The Museum of Applied Arts also launched its collection database, which is continuously being filled up with images and records, and currently contains over 2000 objects. There are plenty of medieval objects in this rich and varied collection of decorative arts, some of which have already appeared in the database. At this point, the database is only available in Hungarian, but an English language version is currently in preparation. The interface is very easy to use, and there are various ways to browse: by collection or with virtual tours, which present the material arranged according to various topics. Medium-size images can be downloaded for personal use after registration.

Wednesday, December 07, 2011

Honoring Miklós Mojzer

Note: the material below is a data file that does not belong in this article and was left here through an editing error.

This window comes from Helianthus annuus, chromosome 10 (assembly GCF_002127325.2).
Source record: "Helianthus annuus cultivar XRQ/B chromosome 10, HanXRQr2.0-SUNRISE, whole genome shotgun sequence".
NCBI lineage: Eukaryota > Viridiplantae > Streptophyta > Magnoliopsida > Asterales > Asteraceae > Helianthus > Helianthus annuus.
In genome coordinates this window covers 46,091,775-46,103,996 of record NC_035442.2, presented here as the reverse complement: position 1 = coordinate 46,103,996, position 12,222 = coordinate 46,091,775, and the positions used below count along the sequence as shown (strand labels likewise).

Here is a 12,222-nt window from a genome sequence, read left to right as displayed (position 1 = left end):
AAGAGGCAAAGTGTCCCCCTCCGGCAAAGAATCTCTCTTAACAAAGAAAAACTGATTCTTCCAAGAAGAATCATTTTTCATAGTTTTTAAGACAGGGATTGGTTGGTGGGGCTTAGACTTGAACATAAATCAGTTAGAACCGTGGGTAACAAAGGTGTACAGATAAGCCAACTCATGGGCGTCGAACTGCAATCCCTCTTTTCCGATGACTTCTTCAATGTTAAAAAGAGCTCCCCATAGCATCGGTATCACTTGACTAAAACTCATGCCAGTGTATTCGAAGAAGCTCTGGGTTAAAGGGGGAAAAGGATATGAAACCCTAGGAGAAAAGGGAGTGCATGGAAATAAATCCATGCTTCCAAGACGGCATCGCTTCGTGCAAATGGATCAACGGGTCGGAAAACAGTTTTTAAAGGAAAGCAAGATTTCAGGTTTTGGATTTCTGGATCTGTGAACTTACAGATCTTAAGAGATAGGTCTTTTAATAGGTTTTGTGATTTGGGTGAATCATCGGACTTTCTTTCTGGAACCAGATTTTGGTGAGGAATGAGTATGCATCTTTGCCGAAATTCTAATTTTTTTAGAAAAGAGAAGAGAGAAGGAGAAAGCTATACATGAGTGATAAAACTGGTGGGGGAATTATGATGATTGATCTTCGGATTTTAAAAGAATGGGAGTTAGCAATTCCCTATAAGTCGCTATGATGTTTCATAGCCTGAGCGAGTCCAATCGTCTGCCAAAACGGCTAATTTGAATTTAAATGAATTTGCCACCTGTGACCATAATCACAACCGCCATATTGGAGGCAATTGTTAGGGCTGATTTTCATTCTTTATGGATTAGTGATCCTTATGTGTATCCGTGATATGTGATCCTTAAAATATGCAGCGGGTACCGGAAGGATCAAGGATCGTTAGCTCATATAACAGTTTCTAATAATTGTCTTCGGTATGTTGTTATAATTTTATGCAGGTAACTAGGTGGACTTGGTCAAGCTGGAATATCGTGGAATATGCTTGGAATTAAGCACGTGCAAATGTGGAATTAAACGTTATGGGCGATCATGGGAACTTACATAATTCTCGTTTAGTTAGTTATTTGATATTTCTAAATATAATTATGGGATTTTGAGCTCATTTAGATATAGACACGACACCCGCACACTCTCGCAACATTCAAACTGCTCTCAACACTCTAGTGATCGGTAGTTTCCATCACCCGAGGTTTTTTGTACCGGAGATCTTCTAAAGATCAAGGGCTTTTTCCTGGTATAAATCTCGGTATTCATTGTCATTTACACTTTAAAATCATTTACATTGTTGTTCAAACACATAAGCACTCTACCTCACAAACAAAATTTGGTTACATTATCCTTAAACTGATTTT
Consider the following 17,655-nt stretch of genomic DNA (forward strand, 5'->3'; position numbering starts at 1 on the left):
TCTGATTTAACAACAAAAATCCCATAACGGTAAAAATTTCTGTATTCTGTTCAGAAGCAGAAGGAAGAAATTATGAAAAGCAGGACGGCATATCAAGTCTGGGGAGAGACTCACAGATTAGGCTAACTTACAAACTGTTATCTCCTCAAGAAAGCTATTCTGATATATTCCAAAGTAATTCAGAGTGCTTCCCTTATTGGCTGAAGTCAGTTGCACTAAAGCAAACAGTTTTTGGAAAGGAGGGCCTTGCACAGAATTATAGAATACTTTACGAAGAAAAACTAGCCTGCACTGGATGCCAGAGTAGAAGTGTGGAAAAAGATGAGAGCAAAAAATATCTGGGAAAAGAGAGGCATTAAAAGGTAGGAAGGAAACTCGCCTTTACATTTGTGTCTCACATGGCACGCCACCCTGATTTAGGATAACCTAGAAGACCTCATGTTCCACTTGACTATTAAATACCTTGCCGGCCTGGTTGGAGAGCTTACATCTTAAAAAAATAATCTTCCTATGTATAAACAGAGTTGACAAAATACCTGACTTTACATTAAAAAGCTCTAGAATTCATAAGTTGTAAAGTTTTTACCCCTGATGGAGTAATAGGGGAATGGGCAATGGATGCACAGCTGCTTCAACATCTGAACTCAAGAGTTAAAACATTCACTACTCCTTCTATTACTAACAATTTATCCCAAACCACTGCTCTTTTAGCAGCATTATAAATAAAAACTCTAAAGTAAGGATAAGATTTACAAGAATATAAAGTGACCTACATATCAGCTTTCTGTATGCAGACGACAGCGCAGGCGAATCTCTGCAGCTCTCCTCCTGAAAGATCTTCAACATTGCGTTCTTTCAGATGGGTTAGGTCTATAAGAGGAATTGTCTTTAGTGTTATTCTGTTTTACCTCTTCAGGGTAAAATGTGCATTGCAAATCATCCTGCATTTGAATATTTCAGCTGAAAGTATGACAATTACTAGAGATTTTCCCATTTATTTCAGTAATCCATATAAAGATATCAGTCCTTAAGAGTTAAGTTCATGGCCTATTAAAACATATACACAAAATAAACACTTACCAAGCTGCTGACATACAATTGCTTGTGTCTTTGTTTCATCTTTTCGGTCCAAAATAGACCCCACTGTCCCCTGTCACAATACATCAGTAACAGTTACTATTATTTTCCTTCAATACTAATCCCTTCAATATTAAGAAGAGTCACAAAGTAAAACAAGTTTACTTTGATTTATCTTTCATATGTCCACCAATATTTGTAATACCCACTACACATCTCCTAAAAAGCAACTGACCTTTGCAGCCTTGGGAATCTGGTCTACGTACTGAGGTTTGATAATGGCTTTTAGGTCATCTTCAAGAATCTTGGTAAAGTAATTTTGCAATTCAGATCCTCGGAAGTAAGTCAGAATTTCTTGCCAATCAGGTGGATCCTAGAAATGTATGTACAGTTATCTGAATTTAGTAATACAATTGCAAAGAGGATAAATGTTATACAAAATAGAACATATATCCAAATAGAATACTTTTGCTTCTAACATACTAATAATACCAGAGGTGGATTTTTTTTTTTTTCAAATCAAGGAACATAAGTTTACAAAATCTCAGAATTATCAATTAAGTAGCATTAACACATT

It is a long-standing tradition in Hungary's major art museums to celebrate on St. Nicholas's day: it is the name day of Miklós Mojzer, the doyen of Hungarian museologists, retired director of the Museum of Fine Arts. Yesterday a special celebration was held in his honor at the Hungarian National Gallery - the 80 year old Mojzer was honored by a special issue of Hungary's prestigious art history journal, Művészettörténeti Értesítő. Miklós Mojzer worked in all of Hungary's museum with major holdings of Old Masters: he started his career at the Christian Museum of Esztergom, and then worked at the Old Hungarian collection of the Museum of Fine Arts. When in 1974, this collection joined the rest of the Hungarian National Gallery in its new building - the former royal palace in Buda castle - Mojzer went with the collection, and became its head from 1977 to 1989. In this period this collection - encompassing works of  Hungarian and Central European art from the 11th century to the Late Baroque - became one of the most significant such ensembles of the region. To get a glimpse of the relevant artwork, you can browse the website of the museum - the first four groups on this page of collection highlights belong to the Old Hungarian Collection. In this period, Mojzer was also the editor of Művészettörténeti Értesítő, the journal of the Association of Hungarian Archaeology and Art History.